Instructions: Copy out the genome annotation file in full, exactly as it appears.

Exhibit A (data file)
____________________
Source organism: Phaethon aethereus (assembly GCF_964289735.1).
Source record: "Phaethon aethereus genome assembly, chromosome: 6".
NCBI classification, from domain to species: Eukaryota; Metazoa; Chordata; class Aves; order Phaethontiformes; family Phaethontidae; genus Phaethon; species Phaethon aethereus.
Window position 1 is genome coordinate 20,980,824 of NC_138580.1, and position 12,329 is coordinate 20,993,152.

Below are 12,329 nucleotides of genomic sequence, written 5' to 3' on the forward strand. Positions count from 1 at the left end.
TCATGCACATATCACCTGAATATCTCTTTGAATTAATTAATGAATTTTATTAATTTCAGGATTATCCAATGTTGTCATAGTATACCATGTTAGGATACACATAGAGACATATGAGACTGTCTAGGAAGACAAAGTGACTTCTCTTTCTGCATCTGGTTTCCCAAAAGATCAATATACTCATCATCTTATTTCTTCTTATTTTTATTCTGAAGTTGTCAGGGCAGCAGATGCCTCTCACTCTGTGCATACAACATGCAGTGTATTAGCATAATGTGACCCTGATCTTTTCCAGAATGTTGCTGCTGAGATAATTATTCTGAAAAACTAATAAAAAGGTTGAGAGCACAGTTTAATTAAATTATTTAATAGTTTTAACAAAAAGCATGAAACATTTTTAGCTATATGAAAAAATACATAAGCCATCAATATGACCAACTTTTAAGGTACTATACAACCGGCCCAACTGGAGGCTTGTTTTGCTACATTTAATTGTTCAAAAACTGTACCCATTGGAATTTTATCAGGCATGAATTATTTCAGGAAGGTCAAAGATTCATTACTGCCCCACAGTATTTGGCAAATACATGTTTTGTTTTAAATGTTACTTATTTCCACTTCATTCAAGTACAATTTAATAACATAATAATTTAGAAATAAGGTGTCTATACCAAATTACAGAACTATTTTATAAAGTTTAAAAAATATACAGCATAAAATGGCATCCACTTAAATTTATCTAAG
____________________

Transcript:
Source organism: Phaethon aethereus (assembly GCF_964289735.1).
Source record: "Phaethon aethereus genome assembly, chromosome: 6".
NCBI classification, from domain to species: Eukaryota; Metazoa; Chordata; class Aves; order Phaethontiformes; family Phaethontidae; genus Phaethon; species Phaethon aethereus.
Window position 1 is genome coordinate 20,980,824 of NC_138580.1, and position 12,329 is coordinate 20,993,152.

Below are 12,329 nucleotides of genomic sequence, written 5' to 3' on the forward strand. Positions count from 1 at the left end.
TCATGCACATATCACCTGAATATCTCTTTGAATTAATTAATGAATTTTATTAATTTCAGGATTATCCAATGTTGTCATAGTATACCATGTTAGGATACACATAGAGACATATGAGACTGTCTAGGAAGACAAAGTGACTTCTCTTTCTGCATCTGGTTTCCCAAAAGATCAATATACTCATCATCTTATTTCTTCTTATTTTTATTCTGAAGTTGTCAGGGCAGCAGATGCCTCTCACTCTGTGCATACAACATGCAGTGTATTAGCATAATGTGACCCTGATCTTTTCCAGAATGTTGCTGCTGAGATAATTATTCTGAAAAACTAATAAAAAGGTTGAGAGCACAGTTTAATTAAATTATTTAATAGTTTTAACAAAAAGCATGAAACATTTTTAGCTATATGAAAAAATACATAAGCCATCAATATGACCAACTTTTAAGGTACTATACAACCGGCCCAACTGGAGGCTTGTTTTGCTACATTTAATTGTTCAAAAACTGTACCCATTGGAATTTTATCAGGCATGAATTATTTCAGGAAGGTCAAAGATTCATTACTGCCCCACAGTATTTGGCAAATACATGTTTTGTTTTAAATGTTACTTATTTCCACTTCATTCAAGTACAATTTAATAACATAATAATTTAGAAATAAGGTGTCTATACCAAATTACAGAACTATTTTATAAAGTTTAAAAAATATACAGCATAAAATGGCATCCACTTAAATTTATCTAAG